Nondestructive weld testing (NDT) is the process of inspecting, testing and evaluating welds to determine whether there are any flaws or defects without destroying any part of the test piece. In many industries, it’s crucial to confirm that a weld adheres to welding standards by examining the weld and the surrounding metal. NDT is regularly used in manufacturing and fabricating to ensure the reliability of systems and products.
Some of the techniques used in NDT are relatively straightforward while others require specially designed equipment. There are pros and cons to the different methods, ranging from cost – some are more expensive than others – to the various approaches that can be applied. Unsurprisingly, different methods can focus on identifying different types of flaws.
Seeing is believing
Visual inspection is often considered the most cost-effective NDT technique because it doesn’t require any equipment whatsoever. In fact, visual inspection is required as a prerequisite for other NDT examinations. A weld with more obvious defects can easily be assessed by visual inspection, saving the need for special equipment to be moved on-site when it may not be needed.
Visual inspection needs to take place before, during and after the weld to ensure welding standards are met. Before the weld, the metals should be thoroughly examined. The metal should be clean and flat and the dimensions should be accurate with the correct alignment.
During the weld, visual inspection should take place by observing the weld bead. Inadequate penetration, undercut and porosity are some of the defects to observe. After welding, inspect the surface of the weld for any flaws. These include anything from warping of the metal, size of the weld and cracks to unfilled craters and porosity.
It’s in the dye
Liquid dye penetrant is a relatively simple NDT to perform that highlights any holes or cracks in the weld. One of the benefits of this method is that it doesn’t require a lot of expensive equipment. To perform the test, the following procedure must be followed.
1. Start by cleaning the weld, including removing any silica from the weld.
2. Once the joint is clean, apply the dye to the weld. This typically comes as a red spray in an aerosol can. Apply quite a lot onto the weld to ensure it penetrates sufficiently.
3. Leave the dye on for about a half an hour, keeping in mind that the correct time scale varies depending on the equipment used. After this period, spray cleaner around the weld to remove any excess dye.
4. Once the weld is clean, spray white developer onto the weld to draw out any dye that has been absorbed by the weld defects. These appear as color on the developer.
This is the most popular technique of dye penetrant testing, but alternatively, a fluorescent penetrant instead of a visible penetrant can be used, which tends to provide better results. When this method is used, an ultraviolet light is needed to expose the dye, which glows if there is a defect.
Below the surface
Radiographic inspection is a thorough and reliable method of inspection, best suited to detect defects inside the weld. It is performed by placing an X-ray film on one side of the joint and an X-ray tube on the other side.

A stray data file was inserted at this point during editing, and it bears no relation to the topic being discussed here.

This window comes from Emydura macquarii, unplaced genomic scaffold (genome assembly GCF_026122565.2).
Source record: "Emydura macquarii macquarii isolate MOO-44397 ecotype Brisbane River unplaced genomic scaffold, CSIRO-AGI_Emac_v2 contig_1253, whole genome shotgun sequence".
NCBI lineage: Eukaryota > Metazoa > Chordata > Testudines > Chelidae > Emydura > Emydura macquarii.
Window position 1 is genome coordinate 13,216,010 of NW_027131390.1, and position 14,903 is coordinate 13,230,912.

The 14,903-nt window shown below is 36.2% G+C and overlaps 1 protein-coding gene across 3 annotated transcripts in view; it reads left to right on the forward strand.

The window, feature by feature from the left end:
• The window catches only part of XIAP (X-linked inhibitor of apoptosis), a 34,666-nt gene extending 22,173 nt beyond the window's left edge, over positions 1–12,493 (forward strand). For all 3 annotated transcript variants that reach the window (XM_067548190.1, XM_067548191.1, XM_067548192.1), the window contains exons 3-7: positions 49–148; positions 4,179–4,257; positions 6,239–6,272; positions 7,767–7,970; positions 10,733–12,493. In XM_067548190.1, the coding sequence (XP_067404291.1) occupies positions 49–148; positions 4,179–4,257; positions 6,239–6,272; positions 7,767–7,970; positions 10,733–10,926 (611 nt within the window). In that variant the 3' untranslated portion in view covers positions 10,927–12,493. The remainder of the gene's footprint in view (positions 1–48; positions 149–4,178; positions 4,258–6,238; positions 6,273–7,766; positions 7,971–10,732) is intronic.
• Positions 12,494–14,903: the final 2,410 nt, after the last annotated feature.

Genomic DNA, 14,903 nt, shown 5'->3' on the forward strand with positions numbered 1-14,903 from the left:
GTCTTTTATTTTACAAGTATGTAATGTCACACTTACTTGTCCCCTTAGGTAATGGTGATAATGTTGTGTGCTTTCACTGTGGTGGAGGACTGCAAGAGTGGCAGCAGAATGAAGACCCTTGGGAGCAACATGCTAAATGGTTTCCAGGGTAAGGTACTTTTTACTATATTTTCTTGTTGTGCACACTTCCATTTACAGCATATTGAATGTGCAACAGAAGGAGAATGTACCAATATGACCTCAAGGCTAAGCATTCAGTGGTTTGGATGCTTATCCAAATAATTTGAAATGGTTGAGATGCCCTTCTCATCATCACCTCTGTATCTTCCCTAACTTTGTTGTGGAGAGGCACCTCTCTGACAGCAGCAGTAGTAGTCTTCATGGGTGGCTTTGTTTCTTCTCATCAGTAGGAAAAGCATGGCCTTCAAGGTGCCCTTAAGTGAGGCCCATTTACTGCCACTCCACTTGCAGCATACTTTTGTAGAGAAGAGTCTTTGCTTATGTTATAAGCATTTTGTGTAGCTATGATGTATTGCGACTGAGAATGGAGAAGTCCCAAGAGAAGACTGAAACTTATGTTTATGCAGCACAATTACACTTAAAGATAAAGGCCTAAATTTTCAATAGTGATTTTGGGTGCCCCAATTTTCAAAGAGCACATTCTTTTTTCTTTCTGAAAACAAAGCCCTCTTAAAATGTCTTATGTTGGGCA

During the radiographic inspection, X-rays are emitted into the joint, resulting in the film showing a black and white image that highlights any weld defects. Defects can include any cracks that are hidden within the joint.
The human eye can identify these defects on the film, but there is also software available to highlight the defects to help rule out any that might be missed by human error. It’s important to know that this type of NDT can be an expensive technique, particularly if the radiographic equipment has to be moved on-site. It’s mainly used on equipment where weld strength is critical to safety.
Ultrasonic inspection is another NDT that is used to detect discontinuities inside the weld. It is often used as a means of testing thick sections of metal that are accessible from only one angle.
Ultrasonic inspection is performed by firing ultrasonic waves into the base metal and the weld. If there is a discontinuity in the weld, the wave’s path is interrupted and it will bounce back to its origin. The sound waves are then displayed on a screen and are ready for interpretation.
Interpreting these results requires experience, skill and training to identify whether there are defects within the weld.
Magnetic particle inspection is used for detecting deficiencies in magnetic metals. It is primarily used for identifying surface or marginally subsurface flaws, such as cracks that are too small to be seen by the human eye.
In this process, the ferromagnetic material needs to be magnetized by passing high amperage through the metal. A magnetic flux is then produced through the weld, and if the weld does not have any defects, the flux will stay inside the metal.
However, if there is a crack in the weld, the magnetic flux will leak through the defect. This magnetism can then be displayed by placing fine iron particles or powder around the weld that will accumulate over the crack where the magnetism is leaking. This powder is available in different colors to make the cracks easy to see and is also available as a fluorescent powder that is illuminated under ultraviolet light.
To better understand which NDT methods are best-suited for various welding operations, it’s recommended to work with someone who has been certified in NDT. The American Welding Society as well as the American Society for Nondestructive Testing are both good resources for finding certified personnel and related information.